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Dustin Putman

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The International  (2009)
2 Stars
Directed by Tom Tykwer.
Cast: Clive Owen, Naomi Watts, Armin Mueller-Stahl, Ulrich Thomsen, Brian F. O'Byrne, Michel Voletti, Patrick Baladi, Jay Villiers, Fabrice Scott, Haluk Bilginer, Luca Giorgio Barbareschi, Alessandro Fabrizi, Felix Solis, Jack McGee, Nilaja Sun, Ian Burfield, James Rebhorn.
2009 – 118 minutes
Rated: Rated R (for violence and language).
Reviewed by Dustin Putman, February 12, 2009.
Electric cinematic moments bordering on true greatness are saddled in between long, talky stretches of lugubrious plotting in "The International," a severely uneven thriller that frustrates with its lack of consistency. Director Tom Tykwer (2006's "Perfume: The Story of a Murderer"), channeling but never matching the 1970s works of Alan J. Pakula (1974's "The Parallax View"), aims for a story of intrigue, but fails to give the viewer a reason to care, either about its lead characters or its tale of crooked undercover bank dealings. It looks terrific, but the material is awfully dry. Just when you've given up completely, Tykwer tosses a striking image or scene into the fray.

When the partner of Interpol agent Louis Salinger (Clive Owen) collapses and dies from an apparent heart attack, he suspects—and would be correct in his assumption—that he was actually poisoned. The two of them were on assignment, investigating the illicit activities and secret weapons brokering of powerful Luxembourg bank IBBC. When a bank executive agrees to talk and is also found dead hours later in a mysterious car accident, it becomes all too obvious that things are far dirtier than imagined. With anyone a target who learns too much or is willing to give away secrets, Louis teams up with Manhattan-based assistant DA Eleanor Whitman (Naomi Watts) in an attempt to expose IBBC and take them down. With even the CIA in on it, though, are they merely headed toward a dead end?

"The International" is one of those globe-trotting suspensers where characters seemingly teleport from one country to the next in their pursuit of justice. Maybe "suspenser" is too strong a word, since tension levels in the audience don't arrive until the end of the second act. Before this, the film is a picturesque bore that might lull some to sleep from keen disinterest. Louis Salinger and Eleanor Whitman mean well, but they are nothing but pawns in the screenplay by Eric Warren Singer. Underdeveloped, straight-faced and humorless, the two of them do not make for engaging protagonists. The bad guys working for IBBC are a dark, well-dressed type, none but veteran Wilhelm Wexler (Armin Mueller-Stahl) growing beyond empty faces. Worst of all, director Tom Tykwer fails to give the viewer a reason to put a stake in the outcome.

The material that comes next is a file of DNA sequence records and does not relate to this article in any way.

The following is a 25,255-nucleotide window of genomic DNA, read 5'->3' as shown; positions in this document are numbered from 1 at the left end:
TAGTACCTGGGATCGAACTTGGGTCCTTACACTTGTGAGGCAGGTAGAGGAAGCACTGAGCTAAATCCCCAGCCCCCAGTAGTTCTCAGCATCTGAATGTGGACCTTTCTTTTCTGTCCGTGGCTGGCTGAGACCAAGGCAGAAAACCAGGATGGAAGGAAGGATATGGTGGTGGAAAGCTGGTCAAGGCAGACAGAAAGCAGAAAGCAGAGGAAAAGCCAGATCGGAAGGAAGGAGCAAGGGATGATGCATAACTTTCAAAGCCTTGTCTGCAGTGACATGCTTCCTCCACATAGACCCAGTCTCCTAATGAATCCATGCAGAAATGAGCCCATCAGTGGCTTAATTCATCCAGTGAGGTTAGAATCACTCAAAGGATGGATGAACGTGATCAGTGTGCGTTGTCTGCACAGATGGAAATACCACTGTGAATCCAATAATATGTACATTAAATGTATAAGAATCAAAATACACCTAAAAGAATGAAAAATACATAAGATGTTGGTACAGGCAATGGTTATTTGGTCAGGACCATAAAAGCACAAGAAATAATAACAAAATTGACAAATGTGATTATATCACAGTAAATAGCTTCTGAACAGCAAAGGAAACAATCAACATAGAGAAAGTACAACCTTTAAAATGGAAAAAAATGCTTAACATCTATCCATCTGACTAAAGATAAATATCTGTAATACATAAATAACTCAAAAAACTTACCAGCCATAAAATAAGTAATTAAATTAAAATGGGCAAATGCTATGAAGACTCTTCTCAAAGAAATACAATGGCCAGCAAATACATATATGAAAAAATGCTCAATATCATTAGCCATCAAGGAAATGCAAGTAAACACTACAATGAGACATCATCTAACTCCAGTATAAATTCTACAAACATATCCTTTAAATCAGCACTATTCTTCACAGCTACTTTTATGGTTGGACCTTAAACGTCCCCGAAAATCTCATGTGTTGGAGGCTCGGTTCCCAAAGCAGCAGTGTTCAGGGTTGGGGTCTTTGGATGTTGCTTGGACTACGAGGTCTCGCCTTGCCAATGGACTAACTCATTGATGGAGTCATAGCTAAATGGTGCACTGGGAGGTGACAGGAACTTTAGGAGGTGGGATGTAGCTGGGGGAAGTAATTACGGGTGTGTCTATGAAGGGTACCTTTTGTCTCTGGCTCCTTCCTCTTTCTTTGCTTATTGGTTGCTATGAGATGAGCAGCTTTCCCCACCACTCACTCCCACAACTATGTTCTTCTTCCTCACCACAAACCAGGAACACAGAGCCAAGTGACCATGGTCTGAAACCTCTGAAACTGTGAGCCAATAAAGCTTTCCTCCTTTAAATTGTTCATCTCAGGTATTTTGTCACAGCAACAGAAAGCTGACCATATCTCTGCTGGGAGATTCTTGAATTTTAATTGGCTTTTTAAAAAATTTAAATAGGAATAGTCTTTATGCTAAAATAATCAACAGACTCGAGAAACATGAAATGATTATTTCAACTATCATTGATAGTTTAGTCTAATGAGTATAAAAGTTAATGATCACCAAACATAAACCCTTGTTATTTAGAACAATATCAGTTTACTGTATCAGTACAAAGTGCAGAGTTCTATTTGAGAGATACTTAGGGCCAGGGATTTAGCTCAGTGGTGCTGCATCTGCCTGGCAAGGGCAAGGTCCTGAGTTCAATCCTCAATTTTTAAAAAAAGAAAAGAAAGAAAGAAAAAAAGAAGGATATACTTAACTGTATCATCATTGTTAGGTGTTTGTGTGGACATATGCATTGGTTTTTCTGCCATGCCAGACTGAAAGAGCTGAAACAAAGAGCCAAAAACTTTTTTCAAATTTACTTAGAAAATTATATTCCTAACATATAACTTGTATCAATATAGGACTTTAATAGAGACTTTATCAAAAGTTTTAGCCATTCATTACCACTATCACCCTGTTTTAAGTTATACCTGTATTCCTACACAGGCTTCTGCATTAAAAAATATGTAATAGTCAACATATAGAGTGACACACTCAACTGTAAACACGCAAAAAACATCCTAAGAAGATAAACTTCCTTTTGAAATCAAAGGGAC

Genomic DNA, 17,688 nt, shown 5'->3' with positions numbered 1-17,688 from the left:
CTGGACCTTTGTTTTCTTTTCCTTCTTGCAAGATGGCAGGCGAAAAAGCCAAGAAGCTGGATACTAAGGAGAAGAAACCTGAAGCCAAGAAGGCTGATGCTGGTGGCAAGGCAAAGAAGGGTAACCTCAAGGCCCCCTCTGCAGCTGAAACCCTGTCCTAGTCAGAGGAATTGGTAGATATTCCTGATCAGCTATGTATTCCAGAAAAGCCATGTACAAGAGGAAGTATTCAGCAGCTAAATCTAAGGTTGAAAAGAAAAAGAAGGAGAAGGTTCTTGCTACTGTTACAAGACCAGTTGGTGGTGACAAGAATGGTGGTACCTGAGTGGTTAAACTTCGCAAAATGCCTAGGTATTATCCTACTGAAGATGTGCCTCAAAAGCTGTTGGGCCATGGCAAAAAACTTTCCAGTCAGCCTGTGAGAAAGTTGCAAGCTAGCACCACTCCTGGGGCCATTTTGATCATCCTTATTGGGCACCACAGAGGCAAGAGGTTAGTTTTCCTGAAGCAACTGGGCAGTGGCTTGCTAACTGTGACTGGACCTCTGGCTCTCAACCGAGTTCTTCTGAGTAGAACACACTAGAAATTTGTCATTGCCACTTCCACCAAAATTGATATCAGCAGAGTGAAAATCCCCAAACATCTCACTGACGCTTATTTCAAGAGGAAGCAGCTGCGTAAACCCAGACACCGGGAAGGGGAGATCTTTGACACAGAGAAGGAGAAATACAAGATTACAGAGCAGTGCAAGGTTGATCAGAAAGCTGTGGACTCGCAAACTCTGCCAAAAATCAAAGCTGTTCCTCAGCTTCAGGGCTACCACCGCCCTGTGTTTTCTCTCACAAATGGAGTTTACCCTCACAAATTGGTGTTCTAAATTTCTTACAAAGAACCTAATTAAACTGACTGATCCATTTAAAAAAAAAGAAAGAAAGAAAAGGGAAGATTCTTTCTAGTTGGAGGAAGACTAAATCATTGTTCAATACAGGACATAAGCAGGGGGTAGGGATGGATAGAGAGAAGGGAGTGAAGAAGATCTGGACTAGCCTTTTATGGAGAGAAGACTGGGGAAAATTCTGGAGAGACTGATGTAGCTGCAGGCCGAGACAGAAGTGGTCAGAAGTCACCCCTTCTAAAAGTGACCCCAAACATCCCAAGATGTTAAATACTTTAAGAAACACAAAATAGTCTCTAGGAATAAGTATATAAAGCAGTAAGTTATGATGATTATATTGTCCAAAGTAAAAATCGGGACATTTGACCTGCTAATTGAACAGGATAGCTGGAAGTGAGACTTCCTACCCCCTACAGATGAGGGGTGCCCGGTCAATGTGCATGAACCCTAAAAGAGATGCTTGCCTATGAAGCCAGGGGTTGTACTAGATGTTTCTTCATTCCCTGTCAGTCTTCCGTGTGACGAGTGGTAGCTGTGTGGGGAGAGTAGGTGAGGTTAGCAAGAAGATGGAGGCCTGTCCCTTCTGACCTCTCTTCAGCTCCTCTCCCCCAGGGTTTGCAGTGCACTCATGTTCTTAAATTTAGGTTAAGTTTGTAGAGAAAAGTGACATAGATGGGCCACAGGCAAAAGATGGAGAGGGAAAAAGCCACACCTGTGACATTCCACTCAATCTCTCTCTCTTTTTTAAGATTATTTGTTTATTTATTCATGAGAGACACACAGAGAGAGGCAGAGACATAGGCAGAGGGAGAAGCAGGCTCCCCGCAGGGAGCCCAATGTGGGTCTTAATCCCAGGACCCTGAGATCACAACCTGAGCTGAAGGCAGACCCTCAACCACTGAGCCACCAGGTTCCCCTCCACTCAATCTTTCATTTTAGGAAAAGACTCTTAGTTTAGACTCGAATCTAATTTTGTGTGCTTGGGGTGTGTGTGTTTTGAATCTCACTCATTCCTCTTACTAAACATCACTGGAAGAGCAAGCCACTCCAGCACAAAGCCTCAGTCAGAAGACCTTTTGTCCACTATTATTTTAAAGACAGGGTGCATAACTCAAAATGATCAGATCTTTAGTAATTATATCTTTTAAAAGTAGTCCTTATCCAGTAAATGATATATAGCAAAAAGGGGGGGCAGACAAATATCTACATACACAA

Flashes of tangible inspiration aid in keeping things afloat, if not out and out saving the picture as a whole. A complex set-piece arriving at the 75-minute mark depicting a violent shoot-out inside New York City's Guggenheim Museum is taut, edgy and visually dazzling, suggesting what could have been were the rest of the film on that same level. A climactic scene involving a chase amidst the exotic rooftops and walkways of Istanbul is also superbly shot by cinematographer Frank Griebe, even if it leads to the sort of denouement that doesn't believably solve anything so much as act as an excuse to cue the end credits. Also notable is the unconventional music score by Reinhold Heil, Johnny Klimek and Tom Tykwer; it is memorably eerie, and would be more ideal for a horror film. Still, the sounds help to keep things moving even when what is onscreen appears to be in permanent pause.

Slick but undeniably meandering, "The International" loses its way and can never quite stay on the right trajectory. Clive Owen (2007's "Shoot 'Em Up") is suave even when looking tired, but why he puts on a strange accent sounding faintly Irish is anyone's guess. As for Naomi Watts (2008's "Funny Games"), it is a mystery why she agreed to play the nothing role of Eleanor; as far as can be deciphered, her character makes no impact on the story, and she finally just drifts out of the frame. Dialogue clunkers are numerous, with characters speaking in metaphors and chestnut quotations. "There's a difference between truth and fiction; fiction has to make sense" might sound good, but no one would ever say it. Meanwhile, "sometimes a man can meet his destiny on the road he took to avoid it," is uttered not once, but twice. For every burst of energy or eye-catching visual—an aerial shot of a crowd in disarray comes to mind—the film doubly shoots itself in the foot with listless pacing and dreary thematics. Ultimately, "The International" isn't worth the effort to get to the good stuff.
© 2009 by Dustin Putman
Dustin Putman